What I'd like to think is going on here, is Wormwood itself snuffs the symbiotes when they leave. Maybe they're powered by some weird kind of near-field radiation, and their batteries cack out 1d6 hours later. It keeps them from feeding off the user's life force, and it's a defense mechanism... because given how incestuous the Megaverse is, you can be sure that Wormwood's creators were aware of the Splugorth. Just imagine one of them with an invasion force, using bio-wizardry to turn it into a factory for twisted parasites and symbiotes the likes of which Lesion and Co. might only dream of.

Yeah the problem is that you can be a Juicer or Crazy which is either likely to be borderline-unplayable insane or dies in a few years or... you can play a cyborg who looks and feels and acts just like a regular person with the sole cost being no natural healing (not a problem when you're either likely to survive uninjured or get vaporized) and a reduced sense of touch.

Honestly if juicers were restricted because of the costs of the drugs instead of having a limited lifespan that'd be far more interesting, and it'd explain why not everyone's a juicer. Sure, you're a super-human with no real disadvantages... as long as you have a ton of money or someone paying for them.

I think it's a superhero thing, honestly. Notice that in superhero comics that being born with ridiculous superpowers is totally fine? But wanting them and using science to get them? 90% of the time you turn out evil or crippled. The other 10% of the time the event is irreproducible. Great if you're making a setting with crazy super cyborgs yet want it to look superficially like real life.

Not so great if you've already thrown away that stuff entirely.

BerkerkLurk
Jul 22, 2001

I could never sleep my way to the top 'cause my alarm clock always wakes me right up

Alien Rope Burn posted:

but Siembieda seems to ban it unless some magical heritage is involved. Wizard Magic supremacy wins again, I guess.
Good call, a prime example I can think of are the Spirit Warriors. Yeesh. They had access to legendary Fetishes (think major Rune Weapons without any drawbacks) and a list of powers to choose from. IIRC you could easily have regenerating MDC, supernatural strength, major psionics, and supersonic flight, all in your undershorts. No drawbacks.

BerkerkLurk fucked around with this message at 20:34 on Sep 25, 2013

Bieeanshee
Aug 21, 2000

Not keen on keening.




Grimey Drawer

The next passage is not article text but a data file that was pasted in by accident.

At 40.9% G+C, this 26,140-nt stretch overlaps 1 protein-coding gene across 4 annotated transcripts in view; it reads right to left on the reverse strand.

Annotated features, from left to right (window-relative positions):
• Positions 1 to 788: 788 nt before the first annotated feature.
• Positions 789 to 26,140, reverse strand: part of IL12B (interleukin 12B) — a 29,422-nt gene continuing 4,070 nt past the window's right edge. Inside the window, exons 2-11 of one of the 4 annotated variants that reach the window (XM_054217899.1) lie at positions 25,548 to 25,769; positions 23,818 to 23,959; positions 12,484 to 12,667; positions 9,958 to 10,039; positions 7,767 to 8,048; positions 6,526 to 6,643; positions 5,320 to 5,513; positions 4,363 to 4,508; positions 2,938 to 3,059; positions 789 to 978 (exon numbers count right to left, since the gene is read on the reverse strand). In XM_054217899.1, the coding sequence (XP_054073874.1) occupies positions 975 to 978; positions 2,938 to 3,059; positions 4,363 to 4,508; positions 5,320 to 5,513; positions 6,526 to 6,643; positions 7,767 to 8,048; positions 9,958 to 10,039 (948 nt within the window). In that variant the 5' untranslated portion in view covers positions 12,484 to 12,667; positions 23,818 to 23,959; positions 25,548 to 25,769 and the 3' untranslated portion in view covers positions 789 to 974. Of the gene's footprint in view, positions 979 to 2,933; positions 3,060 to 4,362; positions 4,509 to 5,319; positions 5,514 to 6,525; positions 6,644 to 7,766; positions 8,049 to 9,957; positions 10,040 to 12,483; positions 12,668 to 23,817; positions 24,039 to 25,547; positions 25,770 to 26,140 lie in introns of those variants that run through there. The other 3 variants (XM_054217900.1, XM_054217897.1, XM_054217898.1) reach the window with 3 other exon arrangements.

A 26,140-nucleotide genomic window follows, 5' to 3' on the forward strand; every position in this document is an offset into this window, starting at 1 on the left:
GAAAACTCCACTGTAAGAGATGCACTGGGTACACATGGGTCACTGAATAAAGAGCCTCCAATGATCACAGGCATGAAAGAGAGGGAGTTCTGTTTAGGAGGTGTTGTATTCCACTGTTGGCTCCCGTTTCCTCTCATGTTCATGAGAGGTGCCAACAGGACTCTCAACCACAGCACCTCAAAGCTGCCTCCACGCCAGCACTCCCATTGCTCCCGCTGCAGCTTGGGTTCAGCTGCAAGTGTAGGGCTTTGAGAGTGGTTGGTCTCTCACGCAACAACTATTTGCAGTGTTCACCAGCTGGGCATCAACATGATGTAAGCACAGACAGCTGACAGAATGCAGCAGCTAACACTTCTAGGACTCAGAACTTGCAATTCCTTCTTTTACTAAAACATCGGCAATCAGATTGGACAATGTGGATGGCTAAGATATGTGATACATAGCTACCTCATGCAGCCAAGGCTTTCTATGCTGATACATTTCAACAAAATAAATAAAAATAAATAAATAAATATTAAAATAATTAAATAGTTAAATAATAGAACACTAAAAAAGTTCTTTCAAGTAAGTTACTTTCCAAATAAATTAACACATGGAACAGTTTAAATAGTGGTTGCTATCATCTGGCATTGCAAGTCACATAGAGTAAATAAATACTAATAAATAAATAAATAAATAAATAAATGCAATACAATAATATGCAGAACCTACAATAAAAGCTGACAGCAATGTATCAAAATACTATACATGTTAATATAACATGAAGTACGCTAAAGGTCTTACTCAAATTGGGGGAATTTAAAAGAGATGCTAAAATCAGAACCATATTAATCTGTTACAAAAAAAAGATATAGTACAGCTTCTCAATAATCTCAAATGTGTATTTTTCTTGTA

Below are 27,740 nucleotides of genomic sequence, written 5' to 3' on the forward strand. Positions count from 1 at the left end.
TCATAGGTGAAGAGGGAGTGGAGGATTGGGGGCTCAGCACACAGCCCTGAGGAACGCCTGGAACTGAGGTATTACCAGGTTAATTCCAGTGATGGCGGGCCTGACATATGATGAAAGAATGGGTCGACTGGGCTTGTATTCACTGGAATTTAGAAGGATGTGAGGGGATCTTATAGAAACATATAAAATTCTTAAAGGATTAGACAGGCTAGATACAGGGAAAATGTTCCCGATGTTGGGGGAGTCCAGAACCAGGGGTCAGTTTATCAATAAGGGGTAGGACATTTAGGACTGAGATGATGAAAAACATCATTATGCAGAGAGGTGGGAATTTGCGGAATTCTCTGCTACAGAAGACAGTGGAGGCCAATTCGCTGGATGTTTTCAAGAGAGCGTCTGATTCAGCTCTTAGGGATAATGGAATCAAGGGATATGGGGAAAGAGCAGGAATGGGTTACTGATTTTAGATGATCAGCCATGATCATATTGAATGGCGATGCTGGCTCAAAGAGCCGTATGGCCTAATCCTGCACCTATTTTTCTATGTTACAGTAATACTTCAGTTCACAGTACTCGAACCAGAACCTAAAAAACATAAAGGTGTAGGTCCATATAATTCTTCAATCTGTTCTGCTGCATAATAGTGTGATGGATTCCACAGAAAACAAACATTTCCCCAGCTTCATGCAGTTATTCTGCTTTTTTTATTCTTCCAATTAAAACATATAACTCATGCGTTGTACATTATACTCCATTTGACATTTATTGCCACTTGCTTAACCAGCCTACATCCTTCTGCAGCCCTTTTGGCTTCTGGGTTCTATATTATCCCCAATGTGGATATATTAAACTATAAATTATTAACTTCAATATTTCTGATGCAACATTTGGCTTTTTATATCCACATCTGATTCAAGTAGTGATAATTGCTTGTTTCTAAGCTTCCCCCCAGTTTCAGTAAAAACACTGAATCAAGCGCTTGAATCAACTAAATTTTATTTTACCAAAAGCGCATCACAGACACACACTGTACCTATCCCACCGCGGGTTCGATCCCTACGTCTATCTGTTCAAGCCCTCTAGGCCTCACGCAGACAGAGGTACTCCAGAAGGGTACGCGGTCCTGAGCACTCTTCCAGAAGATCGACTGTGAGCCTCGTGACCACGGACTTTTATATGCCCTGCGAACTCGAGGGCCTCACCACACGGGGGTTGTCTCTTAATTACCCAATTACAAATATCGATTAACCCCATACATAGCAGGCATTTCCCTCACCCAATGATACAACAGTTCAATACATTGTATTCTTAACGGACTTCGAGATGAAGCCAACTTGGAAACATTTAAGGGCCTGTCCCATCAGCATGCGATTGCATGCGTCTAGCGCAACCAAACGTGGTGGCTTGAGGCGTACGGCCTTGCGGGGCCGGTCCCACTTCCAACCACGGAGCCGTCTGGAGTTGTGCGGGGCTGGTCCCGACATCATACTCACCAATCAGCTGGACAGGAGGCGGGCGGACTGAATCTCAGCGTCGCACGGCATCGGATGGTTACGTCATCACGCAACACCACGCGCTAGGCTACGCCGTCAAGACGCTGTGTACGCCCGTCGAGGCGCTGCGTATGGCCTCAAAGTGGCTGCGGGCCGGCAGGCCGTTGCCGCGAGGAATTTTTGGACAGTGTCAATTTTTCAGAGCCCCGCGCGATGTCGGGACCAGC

MJ12 posted:

Honestly if juicers were restricted because of the costs of the drugs instead of having a limited lifespan that'd be far more interesting, and it'd explain why not everyone's a juicer. Sure, you're a super-human with no real disadvantages... as long as you have a ton of money or someone paying for them.

I think it's a superhero thing, honestly. Notice that in superhero comics that being born with ridiculous superpowers is totally fine? But wanting them and using science to get them? 90% of the time you turn out evil or crippled. The other 10% of the time the event is irreproducible. Great if you're making a setting with crazy super cyborgs yet want it to look superficially like real life.

I agree. To teenaged me, Juicers looked hardcore, the epitome of... well, like they quote in the book: 'live fast, die young'. But... how many campaigns last four, five, six in-continuity years? The Juicer Augmentation Packs in Triax were an interesting idea, and I really liked Juicer Uprising overall, but... pfft. As a balancing mechanism, the expiry date is worthless. Crazies are worthless from the word 'go'. Borgs make abysmal wizards and are supposed to have trouble with tactile senses and things, but whatever.

I think a lot of it comes from transhumanism being considered through the lens of old-school cyberpunk. Everything is gritty, grimy, and everyone is selling little bits and pieces of their bodies and souls to get by. There's the game designer's anxiety over how to get players not to pick the most obviously powerful splat. Then there's the author's personal anxieties... and as we've seen, Kev just loves his editorializations.

And yeah, if you're born to it, or if it's magical, it's part of the natural order! You're manifesting as one of Earth's antibodies, or Gaia is expressing energies kept dormant since the time of the Philosopher-Kings of Lemuria (Coming Soon from Palladium Books!)

Or in the case of Spirit Warriors and whatnot, it's noble savage fetishization.

Alien Rope Burn
Dec 4, 2004

I wanna be a saikyo HERO!


Bieeardo posted:

Crazies are worthless from the word 'go'. Borgs make abysmal wizards and are supposed to have trouble with tactile senses and things, but whatever.

Yeah, the big issue with crazies is that most of their benefits are inconsequential. What does regeneration matter when you're still just S.D.C.? Who cares about their piddly psionics when 10% of the human population gets nearly three times as many psionic powers? What does enhanced speed matter when your buddy has a vehicle? When "heightened senses" are your most widely applicable ability and the chances of you getting permanent penalties from insanity are unsmall, you've got a problem. At least Mindwerks improved them (most notably by letting you play an M.D.C. crazy or whatever) but also had the chance of you getting horrible brain trauma at the same time.

I was too kind on them in my original review, but oh well.

Bieeardo posted: